Axios Generate

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January 05, 2022

🐪 It's Wednesday! Today's Smart Brevity count is 1,280 words, 5 minutes.

🎶 Exactly 25 years ago R&B great Toni Braxton ruled the Billboard Hot 100 with today's intro tune...

1 big thing: Why electric pickups are so hot

Reproduced from IHS Markit; Chart: Axios Visuals

Ford's stock jumped 12% Tuesday after it revealed plans to boost production of the electric F-150 pickup, and today rival General Motors will unveil the electric version of the Chevy Silverado pickup, Ben writes.

Why it matters: Pickups' early prominence in the wider EV plans of U.S. auto giants (GM also has an electric Hummer and plans an electric Sierra) signals how the industry sees an opening in the truck market.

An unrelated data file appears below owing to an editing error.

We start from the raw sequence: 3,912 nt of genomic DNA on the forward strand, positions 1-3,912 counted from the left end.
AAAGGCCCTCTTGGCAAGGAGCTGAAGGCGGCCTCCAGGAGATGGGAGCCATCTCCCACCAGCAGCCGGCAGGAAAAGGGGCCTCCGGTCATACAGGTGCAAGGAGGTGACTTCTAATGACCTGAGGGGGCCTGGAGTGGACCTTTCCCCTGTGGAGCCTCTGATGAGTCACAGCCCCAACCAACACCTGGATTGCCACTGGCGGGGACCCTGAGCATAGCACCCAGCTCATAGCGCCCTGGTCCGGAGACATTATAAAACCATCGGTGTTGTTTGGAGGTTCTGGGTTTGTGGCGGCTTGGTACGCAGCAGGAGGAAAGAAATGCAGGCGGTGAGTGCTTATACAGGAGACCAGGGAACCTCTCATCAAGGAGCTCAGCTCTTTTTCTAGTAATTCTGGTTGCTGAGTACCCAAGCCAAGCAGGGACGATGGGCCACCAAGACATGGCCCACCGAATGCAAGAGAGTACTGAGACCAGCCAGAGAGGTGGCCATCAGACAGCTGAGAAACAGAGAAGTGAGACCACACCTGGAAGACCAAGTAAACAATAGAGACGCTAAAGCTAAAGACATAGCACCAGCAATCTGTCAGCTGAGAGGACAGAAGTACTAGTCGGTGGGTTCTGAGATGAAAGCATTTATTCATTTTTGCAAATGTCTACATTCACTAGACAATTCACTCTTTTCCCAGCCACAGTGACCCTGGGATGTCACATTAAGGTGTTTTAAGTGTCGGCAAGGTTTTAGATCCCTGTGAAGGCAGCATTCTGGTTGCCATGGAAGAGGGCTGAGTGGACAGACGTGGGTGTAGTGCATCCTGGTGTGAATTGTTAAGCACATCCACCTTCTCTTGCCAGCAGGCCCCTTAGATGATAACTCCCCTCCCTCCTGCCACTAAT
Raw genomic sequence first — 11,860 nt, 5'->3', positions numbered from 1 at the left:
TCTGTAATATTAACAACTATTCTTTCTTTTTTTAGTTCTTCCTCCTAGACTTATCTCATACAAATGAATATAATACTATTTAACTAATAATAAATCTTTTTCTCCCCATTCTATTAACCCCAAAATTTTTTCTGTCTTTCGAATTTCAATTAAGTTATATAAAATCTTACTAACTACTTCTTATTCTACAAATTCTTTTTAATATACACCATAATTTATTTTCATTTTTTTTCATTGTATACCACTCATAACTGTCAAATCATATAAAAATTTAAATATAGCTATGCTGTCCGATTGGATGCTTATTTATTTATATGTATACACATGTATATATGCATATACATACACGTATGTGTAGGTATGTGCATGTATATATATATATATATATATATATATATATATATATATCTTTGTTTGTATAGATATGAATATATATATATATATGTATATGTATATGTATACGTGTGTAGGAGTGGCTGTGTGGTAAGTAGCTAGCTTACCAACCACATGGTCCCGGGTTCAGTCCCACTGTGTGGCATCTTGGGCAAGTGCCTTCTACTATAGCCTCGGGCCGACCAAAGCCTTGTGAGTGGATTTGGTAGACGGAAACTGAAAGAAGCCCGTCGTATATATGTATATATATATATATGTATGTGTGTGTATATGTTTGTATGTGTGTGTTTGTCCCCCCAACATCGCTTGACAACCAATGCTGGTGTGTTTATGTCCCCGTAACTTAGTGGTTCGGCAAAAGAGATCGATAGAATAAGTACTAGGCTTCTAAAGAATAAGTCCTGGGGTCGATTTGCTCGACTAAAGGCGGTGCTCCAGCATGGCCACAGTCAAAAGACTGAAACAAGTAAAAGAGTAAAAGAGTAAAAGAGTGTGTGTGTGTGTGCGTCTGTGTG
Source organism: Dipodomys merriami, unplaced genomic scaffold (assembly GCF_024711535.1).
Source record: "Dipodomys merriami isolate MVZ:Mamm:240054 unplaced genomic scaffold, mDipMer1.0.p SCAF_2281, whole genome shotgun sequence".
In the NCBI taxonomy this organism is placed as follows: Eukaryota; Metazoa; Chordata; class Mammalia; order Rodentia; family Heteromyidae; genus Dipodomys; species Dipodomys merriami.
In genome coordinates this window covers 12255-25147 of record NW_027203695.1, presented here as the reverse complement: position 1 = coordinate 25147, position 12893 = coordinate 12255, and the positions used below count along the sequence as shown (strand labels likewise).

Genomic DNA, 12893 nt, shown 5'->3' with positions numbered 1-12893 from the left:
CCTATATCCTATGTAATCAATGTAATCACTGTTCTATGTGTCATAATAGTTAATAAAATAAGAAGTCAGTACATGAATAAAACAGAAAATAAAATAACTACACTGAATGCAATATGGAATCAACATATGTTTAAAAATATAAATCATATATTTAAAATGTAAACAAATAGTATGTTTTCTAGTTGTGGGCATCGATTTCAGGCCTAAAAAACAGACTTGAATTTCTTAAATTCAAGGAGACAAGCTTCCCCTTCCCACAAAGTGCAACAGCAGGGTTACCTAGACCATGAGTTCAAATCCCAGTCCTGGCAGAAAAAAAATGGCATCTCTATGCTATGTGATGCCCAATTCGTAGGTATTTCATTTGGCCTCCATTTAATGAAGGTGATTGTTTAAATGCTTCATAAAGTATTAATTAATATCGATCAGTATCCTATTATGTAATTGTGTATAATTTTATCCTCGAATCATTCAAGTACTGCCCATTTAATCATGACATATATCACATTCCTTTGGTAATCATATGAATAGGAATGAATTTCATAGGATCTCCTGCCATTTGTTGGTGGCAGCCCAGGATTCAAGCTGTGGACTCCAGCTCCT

• Check out the chart above. Pickups are wildly popular in the U.S., now claiming nearly a fifth of total light-duty sales, and are a key money-maker for the industry.
  • Startups and other established automakers are also getting into the electric pickup market.
  • Rivian began production of its R1T last year and Tesla's delayed Cybertruck arrives at some point, while Toyota and other legacy automakers also plan models.

What we're watching: The specifics arriving later today when GM unveils the Silverado in a virtual rollout at the CES tech show.

The company has said the vehicle will have around 400 miles of range and begin production next year, but other details remain under wraps.

What they're saying: "Investors are expecting strong consumer reception to the Silverado launch based on client conversations," Tudor, Pickering, Holt & Co. analyst Matt Portillo said in a note.